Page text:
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11140022 Soil Platforms For Potatoes

Publication Date: 
24 May 2018
Author/Contact :
Blair McKenzie

Contractor :
James Hutton Institute (JHI)

Full Research Project Title: Platforms to test and demonstrate sustainable soil management: integration of major UK field experiments
Duration: October 2012 - December 2016

Industry Challenge

Poor soil management in potato production, particularly due to soil compaction, can cause varying yield losses. To enable identification of favourable soil management practices for potatoes what is required are long-term, controlled trials complemented by high quality quantitative analysis of soil conditions for crop production. Changes in soil structure over time and their resilience to a range of stresses also needs to be understood to identify constraints to crop production at different times in the season.  In addition,  the verification of published soil quality and crop productivity indicators in controlled experiments, which have been in place for a sufficient length of time and cover a range of soil types, is required in GB.


NIAB CUF, James Hutton Institute (JHI) and the University of Aberdeen.


This project used multiple field experiments, where potatoes were grown under commercial production, to test a range of hypotheses relating to the impact of management practices on soil physical quality. Practices tested included cultivation or destoning depths, alternative cultivation systems, organic matter additions and the impact of potato production on long-term soil conditions. We used multiple indexes of soil physical quality and compared the relative merits of each in different circumstances. This project complemented an AHDB Cereals and Oilseeds project that used a range of established soil management experiments to provide an understanding of soil conditions for crop productivity and its interaction with cultivar traits.


a) To quantify a range of indicators of soil physical conditions that affect potato production over the season.

b) To measure the resistance and resilience of soil physical structure to weathering stresses and machinery damage using controlled laboratory approaches.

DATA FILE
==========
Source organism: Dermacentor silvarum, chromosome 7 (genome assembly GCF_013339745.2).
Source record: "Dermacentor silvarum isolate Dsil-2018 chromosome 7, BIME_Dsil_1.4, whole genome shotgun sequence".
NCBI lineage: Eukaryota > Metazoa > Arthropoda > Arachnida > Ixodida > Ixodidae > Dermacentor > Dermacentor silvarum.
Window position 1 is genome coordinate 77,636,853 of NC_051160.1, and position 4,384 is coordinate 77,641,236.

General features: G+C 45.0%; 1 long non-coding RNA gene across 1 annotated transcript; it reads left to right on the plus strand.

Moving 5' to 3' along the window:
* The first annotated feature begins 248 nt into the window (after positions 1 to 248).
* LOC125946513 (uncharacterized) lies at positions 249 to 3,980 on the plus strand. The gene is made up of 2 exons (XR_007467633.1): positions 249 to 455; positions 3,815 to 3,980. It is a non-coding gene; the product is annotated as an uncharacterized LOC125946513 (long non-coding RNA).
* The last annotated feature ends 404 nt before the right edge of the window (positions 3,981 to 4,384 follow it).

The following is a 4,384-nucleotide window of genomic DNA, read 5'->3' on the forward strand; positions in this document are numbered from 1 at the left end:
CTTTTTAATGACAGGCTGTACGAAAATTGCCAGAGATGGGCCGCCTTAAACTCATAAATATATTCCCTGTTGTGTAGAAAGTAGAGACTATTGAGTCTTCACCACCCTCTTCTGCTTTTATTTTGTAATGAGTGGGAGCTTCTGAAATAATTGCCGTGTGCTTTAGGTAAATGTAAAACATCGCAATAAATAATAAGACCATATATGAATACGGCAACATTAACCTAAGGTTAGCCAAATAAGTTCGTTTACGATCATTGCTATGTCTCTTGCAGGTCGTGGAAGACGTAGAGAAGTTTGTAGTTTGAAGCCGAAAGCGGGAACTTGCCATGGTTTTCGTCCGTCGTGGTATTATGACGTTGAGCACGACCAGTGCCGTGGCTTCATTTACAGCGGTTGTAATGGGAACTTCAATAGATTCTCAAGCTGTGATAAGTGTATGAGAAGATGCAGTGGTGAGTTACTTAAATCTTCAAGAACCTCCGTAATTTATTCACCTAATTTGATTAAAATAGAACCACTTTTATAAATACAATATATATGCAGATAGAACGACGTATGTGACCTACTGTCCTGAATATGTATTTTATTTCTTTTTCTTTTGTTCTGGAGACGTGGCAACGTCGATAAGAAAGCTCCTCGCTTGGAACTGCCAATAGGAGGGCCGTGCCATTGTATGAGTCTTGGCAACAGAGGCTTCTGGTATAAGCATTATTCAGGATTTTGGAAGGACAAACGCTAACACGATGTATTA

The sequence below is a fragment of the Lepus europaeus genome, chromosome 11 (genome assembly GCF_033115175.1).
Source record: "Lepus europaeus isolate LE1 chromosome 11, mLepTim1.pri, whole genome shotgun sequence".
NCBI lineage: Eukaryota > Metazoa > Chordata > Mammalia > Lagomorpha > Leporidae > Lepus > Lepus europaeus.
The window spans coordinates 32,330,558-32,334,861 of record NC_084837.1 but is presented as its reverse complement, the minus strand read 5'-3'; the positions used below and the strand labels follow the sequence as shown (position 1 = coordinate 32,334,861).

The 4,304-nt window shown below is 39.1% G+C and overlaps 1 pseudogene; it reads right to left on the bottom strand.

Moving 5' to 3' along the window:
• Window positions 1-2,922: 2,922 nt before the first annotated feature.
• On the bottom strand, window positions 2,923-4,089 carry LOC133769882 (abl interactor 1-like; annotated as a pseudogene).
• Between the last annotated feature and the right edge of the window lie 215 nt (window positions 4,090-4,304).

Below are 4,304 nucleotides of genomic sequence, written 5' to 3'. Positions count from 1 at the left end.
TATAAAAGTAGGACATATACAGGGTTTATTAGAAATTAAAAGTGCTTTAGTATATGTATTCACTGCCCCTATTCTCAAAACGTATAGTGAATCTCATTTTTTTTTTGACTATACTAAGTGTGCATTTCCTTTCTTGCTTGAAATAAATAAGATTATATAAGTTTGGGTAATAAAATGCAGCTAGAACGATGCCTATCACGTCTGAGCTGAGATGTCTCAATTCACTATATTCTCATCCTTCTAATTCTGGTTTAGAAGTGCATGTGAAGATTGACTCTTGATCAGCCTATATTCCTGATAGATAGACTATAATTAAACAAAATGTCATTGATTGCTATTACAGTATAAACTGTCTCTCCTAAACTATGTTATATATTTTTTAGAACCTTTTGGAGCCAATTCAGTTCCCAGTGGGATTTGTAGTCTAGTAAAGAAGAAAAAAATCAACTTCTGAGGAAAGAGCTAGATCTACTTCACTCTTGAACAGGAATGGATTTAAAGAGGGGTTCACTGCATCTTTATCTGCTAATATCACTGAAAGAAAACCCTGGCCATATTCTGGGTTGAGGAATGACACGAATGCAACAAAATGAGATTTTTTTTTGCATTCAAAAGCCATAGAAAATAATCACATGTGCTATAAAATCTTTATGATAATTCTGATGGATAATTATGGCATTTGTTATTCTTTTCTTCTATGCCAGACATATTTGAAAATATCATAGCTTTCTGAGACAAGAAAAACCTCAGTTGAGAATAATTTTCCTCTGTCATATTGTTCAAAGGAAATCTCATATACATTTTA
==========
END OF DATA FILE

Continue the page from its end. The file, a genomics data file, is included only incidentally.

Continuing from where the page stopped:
c) To evaluate the above properties at experimental sites and under different soil management practices, including minimum tillage of other crops in the rotation and depth of cultivation for potatoes.

Key Findings

  • Repeated soil sampling at GPS located points provides a useful way of monitoring soil conditions and linking them to management practices. The selection of sampling sites can be guided by rapid in-situ field measurements such a vane shear strength or VESS (Visual Evaluation of Soil Structure).
  • There are multiple measures of soil physical quality and the best one or combination depends on the specific hypothesis to be tested.
  • Consistent with Stalham and Allison (2015) cultivation and destoning operations should be no deeper than necessary and timed so that the soil is drier than the plastic limit. Deep destoning did not result in better soil conditions than shallow destoning.
  • Alternative cultivation (i.e. to ploughing) systems tested as part of R444 (Silgram et al. 2015). It was found that within the potato beds the indices of soil quality were better for water availability and root proliferation under the plough treatment.
  • It was identified that applications of municipal compost over multiple years prior to potato cropping produced less-dense, softer, more-stable soil (than no application), particularly at 15 and 20 cm depths into the potato beds. While there can be some detrimental effects to soil quality associated with potato harvest the compost addition ameliorated some of these effects.
  • Carefully managed potato crops, cultivated and harvested when the soil conditions were near to optimal did not leave a detrimental legacy within the ploughing depth for subsequent crops, although there was some evidence of subsoil compaction.


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